The Science of Sustainability

Keeping Score

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Along with your Home Energy Score you also get a list of cost-effective energy upgrades for your home. Click here for a larger version of the image.

For most men of my generation a first car was like a right of passage. The car could be an old beater, or a muscle car; it didn’t matter so much as long as we felt unique driving it. And we all knew the basic nomenclature—horsepower and miles per gallon.

I have a dream that someday homeowners across the land will feel about their houses and apartments the same way people of my generation felt about their first car. They will all know the basic nomenclature—kilowatt-hours and/or Btu per square foot per year. Or something like that.

This Tuesday I found out my dream is becoming a reality. The Department of Energy announced a project, the Home Energy Score, to:

• increase the energy literacy of homeowners;

• support a growing segment of the economy—people who do energy audits and retrofits on houses (think jobs, jobs, jobs);

• put our nation on a path of energy independence through conservation;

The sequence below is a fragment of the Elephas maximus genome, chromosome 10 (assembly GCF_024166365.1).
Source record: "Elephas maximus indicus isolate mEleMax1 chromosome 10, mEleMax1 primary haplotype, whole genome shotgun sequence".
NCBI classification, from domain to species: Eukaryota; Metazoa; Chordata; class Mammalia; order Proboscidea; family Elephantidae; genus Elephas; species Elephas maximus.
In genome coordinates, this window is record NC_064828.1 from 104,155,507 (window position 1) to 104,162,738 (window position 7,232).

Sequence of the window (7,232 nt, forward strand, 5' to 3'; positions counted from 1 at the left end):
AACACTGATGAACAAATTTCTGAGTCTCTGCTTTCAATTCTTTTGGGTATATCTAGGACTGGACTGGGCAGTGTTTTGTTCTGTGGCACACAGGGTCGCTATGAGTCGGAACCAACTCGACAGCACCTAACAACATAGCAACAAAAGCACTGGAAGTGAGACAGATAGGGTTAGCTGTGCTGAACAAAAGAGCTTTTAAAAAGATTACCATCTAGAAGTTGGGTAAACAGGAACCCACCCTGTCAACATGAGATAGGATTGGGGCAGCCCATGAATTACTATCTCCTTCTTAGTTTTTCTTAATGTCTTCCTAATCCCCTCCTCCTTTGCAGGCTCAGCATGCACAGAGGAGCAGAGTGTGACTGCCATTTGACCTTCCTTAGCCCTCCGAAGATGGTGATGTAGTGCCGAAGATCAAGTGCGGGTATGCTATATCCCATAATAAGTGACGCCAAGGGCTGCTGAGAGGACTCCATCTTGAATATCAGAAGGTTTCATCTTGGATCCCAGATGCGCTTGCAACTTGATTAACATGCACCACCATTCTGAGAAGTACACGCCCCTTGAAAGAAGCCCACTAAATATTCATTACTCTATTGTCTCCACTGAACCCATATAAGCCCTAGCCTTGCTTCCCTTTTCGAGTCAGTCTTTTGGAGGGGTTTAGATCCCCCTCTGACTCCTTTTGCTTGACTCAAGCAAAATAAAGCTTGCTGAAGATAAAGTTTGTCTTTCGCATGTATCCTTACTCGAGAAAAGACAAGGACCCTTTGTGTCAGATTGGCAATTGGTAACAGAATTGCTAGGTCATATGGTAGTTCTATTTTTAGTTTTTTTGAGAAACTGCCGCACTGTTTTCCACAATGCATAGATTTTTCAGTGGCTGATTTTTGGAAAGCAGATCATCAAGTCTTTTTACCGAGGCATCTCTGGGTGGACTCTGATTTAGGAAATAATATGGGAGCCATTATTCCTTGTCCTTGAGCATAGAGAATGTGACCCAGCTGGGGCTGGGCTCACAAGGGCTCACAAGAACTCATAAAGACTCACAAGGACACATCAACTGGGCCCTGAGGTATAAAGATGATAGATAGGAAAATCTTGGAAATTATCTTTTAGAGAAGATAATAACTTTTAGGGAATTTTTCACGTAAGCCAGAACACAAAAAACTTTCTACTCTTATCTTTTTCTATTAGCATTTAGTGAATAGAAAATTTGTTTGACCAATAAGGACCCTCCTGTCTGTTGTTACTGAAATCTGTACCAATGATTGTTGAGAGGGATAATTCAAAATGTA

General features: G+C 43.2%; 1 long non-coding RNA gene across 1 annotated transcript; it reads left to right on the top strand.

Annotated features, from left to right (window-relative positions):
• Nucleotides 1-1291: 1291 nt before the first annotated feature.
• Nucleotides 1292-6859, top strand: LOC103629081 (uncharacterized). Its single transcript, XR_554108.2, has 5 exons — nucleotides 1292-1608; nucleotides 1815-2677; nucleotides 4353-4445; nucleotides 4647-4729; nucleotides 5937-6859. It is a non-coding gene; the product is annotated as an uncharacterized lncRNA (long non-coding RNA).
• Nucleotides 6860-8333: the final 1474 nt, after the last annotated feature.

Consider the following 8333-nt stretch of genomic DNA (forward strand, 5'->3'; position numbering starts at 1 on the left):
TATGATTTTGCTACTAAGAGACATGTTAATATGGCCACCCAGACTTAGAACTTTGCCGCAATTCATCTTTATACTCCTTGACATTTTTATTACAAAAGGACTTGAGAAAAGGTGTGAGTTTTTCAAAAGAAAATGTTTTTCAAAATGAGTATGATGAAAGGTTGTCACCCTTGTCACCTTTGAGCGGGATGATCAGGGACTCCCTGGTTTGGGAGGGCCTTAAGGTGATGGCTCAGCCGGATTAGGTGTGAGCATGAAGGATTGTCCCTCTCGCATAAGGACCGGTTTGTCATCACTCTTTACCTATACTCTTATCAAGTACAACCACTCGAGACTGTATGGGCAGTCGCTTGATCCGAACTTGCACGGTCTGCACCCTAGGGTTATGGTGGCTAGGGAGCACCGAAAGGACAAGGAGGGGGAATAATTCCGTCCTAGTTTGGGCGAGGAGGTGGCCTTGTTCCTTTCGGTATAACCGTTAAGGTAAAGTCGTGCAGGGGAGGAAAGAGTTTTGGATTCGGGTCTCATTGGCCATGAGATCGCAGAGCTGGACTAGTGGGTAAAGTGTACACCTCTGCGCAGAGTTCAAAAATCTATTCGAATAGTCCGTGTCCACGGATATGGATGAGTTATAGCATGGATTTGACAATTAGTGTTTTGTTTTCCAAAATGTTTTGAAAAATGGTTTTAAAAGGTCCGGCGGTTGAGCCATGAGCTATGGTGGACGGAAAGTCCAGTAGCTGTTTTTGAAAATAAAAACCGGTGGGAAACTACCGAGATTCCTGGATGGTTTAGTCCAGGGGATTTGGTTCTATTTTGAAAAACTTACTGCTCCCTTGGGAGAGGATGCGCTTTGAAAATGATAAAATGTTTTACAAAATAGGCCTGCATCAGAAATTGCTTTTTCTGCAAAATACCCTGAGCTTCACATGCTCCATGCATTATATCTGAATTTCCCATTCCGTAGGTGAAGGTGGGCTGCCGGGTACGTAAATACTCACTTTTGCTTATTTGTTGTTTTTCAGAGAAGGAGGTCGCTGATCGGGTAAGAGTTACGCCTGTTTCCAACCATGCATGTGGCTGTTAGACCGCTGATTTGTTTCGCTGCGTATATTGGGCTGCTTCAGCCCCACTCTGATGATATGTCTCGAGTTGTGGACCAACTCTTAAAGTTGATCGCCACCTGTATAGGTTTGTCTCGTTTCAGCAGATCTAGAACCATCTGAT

• make our planet a healthier place to live in; and

• do all of the above without creating any new legislation or spending taxpayer dollars.

The project is being piloted in nine cities throughout the United States and the plan is for it to go national by later 2011. The key components of the program include:

• a set of Workforce Guidelines for people entering the home energy field—what they need to do the job and do it well, and gain the trust of their customers;

• a software program that will allow home energy professionals to do a one- or two-hour audit of a home, give it a Home Energy Score from one to ten, compare it’s energy use to its neighbors, and immediately provide the homeowner with a list of cost-effective energy retrofit options; and

• low interest loans from qualifying lenders to finance the retrofits.

Soon every homeowner and me will be able to brag about our houses to friends, relatives, coworkers, and neighbors—as we used to brag about our cars. “I have a 1951 California Bungalow with three bedrooms, two baths, and it only uses 500 kilowatt-hours a year for heating and cooling. It’s got a Home Energy Score of 9. So, what are you living in?”

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Category: Energy, Engineering, Environment

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Jim Gunshinan

About the Author ()

Jim Gunshinan is the editor of Home Energy, the magazine of sustainable home building and renovation.